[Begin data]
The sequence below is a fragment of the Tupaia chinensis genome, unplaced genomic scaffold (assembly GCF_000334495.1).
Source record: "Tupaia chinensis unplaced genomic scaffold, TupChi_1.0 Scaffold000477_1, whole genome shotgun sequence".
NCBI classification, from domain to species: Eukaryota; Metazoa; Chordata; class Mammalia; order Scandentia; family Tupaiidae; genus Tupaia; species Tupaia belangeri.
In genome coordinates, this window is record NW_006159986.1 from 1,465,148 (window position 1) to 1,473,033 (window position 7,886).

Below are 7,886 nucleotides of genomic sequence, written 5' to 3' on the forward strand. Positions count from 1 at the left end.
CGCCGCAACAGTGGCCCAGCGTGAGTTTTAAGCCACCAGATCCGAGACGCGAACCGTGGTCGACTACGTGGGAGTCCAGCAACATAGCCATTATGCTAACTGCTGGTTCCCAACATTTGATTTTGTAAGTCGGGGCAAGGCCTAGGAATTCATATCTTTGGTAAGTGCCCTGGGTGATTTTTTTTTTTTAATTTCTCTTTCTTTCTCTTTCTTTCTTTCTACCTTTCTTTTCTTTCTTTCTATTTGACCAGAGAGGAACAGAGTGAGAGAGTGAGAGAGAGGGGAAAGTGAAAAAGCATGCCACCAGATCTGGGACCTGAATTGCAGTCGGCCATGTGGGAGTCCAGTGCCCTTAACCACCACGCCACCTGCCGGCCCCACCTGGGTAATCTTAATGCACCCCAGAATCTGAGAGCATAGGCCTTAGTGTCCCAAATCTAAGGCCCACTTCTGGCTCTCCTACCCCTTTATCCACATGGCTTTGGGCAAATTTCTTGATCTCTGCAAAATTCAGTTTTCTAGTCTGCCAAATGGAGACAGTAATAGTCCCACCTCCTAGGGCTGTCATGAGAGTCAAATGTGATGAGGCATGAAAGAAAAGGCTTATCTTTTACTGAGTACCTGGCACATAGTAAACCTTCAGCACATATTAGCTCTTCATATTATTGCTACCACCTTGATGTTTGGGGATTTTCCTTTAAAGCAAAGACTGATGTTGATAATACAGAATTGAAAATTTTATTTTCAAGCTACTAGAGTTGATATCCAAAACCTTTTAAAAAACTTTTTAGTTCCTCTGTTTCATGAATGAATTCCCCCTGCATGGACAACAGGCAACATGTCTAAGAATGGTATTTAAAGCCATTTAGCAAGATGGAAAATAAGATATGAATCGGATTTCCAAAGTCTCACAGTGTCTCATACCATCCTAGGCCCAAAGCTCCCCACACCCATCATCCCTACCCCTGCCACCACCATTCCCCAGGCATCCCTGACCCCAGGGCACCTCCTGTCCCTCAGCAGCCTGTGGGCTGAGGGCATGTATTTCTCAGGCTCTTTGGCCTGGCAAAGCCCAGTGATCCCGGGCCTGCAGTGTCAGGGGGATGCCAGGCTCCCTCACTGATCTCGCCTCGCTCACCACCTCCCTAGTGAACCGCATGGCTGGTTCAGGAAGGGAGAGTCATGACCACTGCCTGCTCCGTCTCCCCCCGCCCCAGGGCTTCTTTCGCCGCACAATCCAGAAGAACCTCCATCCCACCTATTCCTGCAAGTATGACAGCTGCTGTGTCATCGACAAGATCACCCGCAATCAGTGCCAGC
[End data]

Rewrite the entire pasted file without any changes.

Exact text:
The sequence below is a fragment of the Tupaia chinensis genome, unplaced genomic scaffold (assembly GCF_000334495.1).
Source record: "Tupaia chinensis unplaced genomic scaffold, TupChi_1.0 Scaffold000477_1, whole genome shotgun sequence".
NCBI classification, from domain to species: Eukaryota; Metazoa; Chordata; class Mammalia; order Scandentia; family Tupaiidae; genus Tupaia; species Tupaia belangeri.
In genome coordinates, this window is record NW_006159986.1 from 1,465,148 (window position 1) to 1,473,033 (window position 7,886).

Below are 7,886 nucleotides of genomic sequence, written 5' to 3' on the forward strand. Positions count from 1 at the left end.
CGCCGCAACAGTGGCCCAGCGTGAGTTTTAAGCCACCAGATCCGAGACGCGAACCGTGGTCGACTACGTGGGAGTCCAGCAACATAGCCATTATGCTAACTGCTGGTTCCCAACATTTGATTTTGTAAGTCGGGGCAAGGCCTAGGAATTCATATCTTTGGTAAGTGCCCTGGGTGATTTTTTTTTTTTAATTTCTCTTTCTTTCTCTTTCTTTCTTTCTACCTTTCTTTTCTTTCTTTCTATTTGACCAGAGAGGAACAGAGTGAGAGAGTGAGAGAGAGGGGAAAGTGAAAAAGCATGCCACCAGATCTGGGACCTGAATTGCAGTCGGCCATGTGGGAGTCCAGTGCCCTTAACCACCACGCCACCTGCCGGCCCCACCTGGGTAATCTTAATGCACCCCAGAATCTGAGAGCATAGGCCTTAGTGTCCCAAATCTAAGGCCCACTTCTGGCTCTCCTACCCCTTTATCCACATGGCTTTGGGCAAATTTCTTGATCTCTGCAAAATTCAGTTTTCTAGTCTGCCAAATGGAGACAGTAATAGTCCCACCTCCTAGGGCTGTCATGAGAGTCAAATGTGATGAGGCATGAAAGAAAAGGCTTATCTTTTACTGAGTACCTGGCACATAGTAAACCTTCAGCACATATTAGCTCTTCATATTATTGCTACCACCTTGATGTTTGGGGATTTTCCTTTAAAGCAAAGACTGATGTTGATAATACAGAATTGAAAATTTTATTTTCAAGCTACTAGAGTTGATATCCAAAACCTTTTAAAAAACTTTTTAGTTCCTCTGTTTCATGAATGAATTCCCCCTGCATGGACAACAGGCAACATGTCTAAGAATGGTATTTAAAGCCATTTAGCAAGATGGAAAATAAGATATGAATCGGATTTCCAAAGTCTCACAGTGTCTCATACCATCCTAGGCCCAAAGCTCCCCACACCCATCATCCCTACCCCTGCCACCACCATTCCCCAGGCATCCCTGACCCCAGGGCACCTCCTGTCCCTCAGCAGCCTGTGGGCTGAGGGCATGTATTTCTCAGGCTCTTTGGCCTGGCAAAGCCCAGTGATCCCGGGCCTGCAGTGTCAGGGGGATGCCAGGCTCCCTCACTGATCTCGCCTCGCTCACCACCTCCCTAGTGAACCGCATGGCTGGTTCAGGAAGGGAGAGTCATGACCACTGCCTGCTCCGTCTCCCCCCGCCCCAGGGCTTCTTTCGCCGCACAATCCAGAAGAACCTCCATCCCACCTATTCCTGCAAGTATGACAGCTGCTGTGTCATCGACAAGATCACCCGCAATCAGTGCCAGC